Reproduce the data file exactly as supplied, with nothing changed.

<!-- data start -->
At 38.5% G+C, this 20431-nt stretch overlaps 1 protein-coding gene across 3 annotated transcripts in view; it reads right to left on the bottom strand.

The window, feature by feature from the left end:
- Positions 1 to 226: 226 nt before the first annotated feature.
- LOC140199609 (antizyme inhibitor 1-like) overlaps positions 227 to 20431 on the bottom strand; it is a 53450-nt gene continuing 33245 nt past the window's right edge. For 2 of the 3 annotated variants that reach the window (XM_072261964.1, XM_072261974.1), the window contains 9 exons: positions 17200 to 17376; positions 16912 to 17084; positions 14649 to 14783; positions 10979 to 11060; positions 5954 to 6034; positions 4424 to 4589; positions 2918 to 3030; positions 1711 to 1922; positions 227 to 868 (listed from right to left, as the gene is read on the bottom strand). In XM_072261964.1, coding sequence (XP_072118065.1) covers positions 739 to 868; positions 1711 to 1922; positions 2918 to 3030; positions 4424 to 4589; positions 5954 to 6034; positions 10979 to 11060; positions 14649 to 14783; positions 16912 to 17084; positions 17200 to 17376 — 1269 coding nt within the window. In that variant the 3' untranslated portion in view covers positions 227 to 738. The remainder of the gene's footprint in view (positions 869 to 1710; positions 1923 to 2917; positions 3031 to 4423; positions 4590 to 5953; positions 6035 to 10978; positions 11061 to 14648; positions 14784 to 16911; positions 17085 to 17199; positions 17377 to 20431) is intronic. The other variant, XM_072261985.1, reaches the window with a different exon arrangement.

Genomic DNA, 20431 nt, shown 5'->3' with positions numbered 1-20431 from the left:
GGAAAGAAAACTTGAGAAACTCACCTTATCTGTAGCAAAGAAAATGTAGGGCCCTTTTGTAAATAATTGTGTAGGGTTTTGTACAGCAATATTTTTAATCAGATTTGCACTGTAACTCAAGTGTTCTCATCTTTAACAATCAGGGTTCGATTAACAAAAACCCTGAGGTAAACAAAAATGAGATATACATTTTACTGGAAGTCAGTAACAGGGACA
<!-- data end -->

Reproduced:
At 38.5% G+C, this 20431-nt stretch overlaps 1 protein-coding gene across 3 annotated transcripts in view; it reads right to left on the bottom strand.

The window, feature by feature from the left end:
- Positions 1 to 226: 226 nt before the first annotated feature.
- LOC140199609 (antizyme inhibitor 1-like) overlaps positions 227 to 20431 on the bottom strand; it is a 53450-nt gene continuing 33245 nt past the window's right edge. For 2 of the 3 annotated variants that reach the window (XM_072261964.1, XM_072261974.1), the window contains 9 exons: positions 17200 to 17376; positions 16912 to 17084; positions 14649 to 14783; positions 10979 to 11060; positions 5954 to 6034; positions 4424 to 4589; positions 2918 to 3030; positions 1711 to 1922; positions 227 to 868 (listed from right to left, as the gene is read on the bottom strand). In XM_072261964.1, coding sequence (XP_072118065.1) covers positions 739 to 868; positions 1711 to 1922; positions 2918 to 3030; positions 4424 to 4589; positions 5954 to 6034; positions 10979 to 11060; positions 14649 to 14783; positions 16912 to 17084; positions 17200 to 17376 — 1269 coding nt within the window. In that variant the 3' untranslated portion in view covers positions 227 to 738. The remainder of the gene's footprint in view (positions 869 to 1710; positions 1923 to 2917; positions 3031 to 4423; positions 4590 to 5953; positions 6035 to 10978; positions 11061 to 14648; positions 14784 to 16911; positions 17085 to 17199; positions 17377 to 20431) is intronic. The other variant, XM_072261985.1, reaches the window with a different exon arrangement.

Genomic DNA, 20431 nt, shown 5'->3' with positions numbered 1-20431 from the left:
GGAAAGAAAACTTGAGAAACTCACCTTATCTGTAGCAAAGAAAATGTAGGGCCCTTTTGTAAATAATTGTGTAGGGTTTTGTACAGCAATATTTTTAATCAGATTTGCACTGTAACTCAAGTGTTCTCATCTTTAACAATCAGGGTTCGATTAACAAAAACCCTGAGGTAAACAAAAATGAGATATACATTTTACTGGAAGTCAGTAACAGGGACA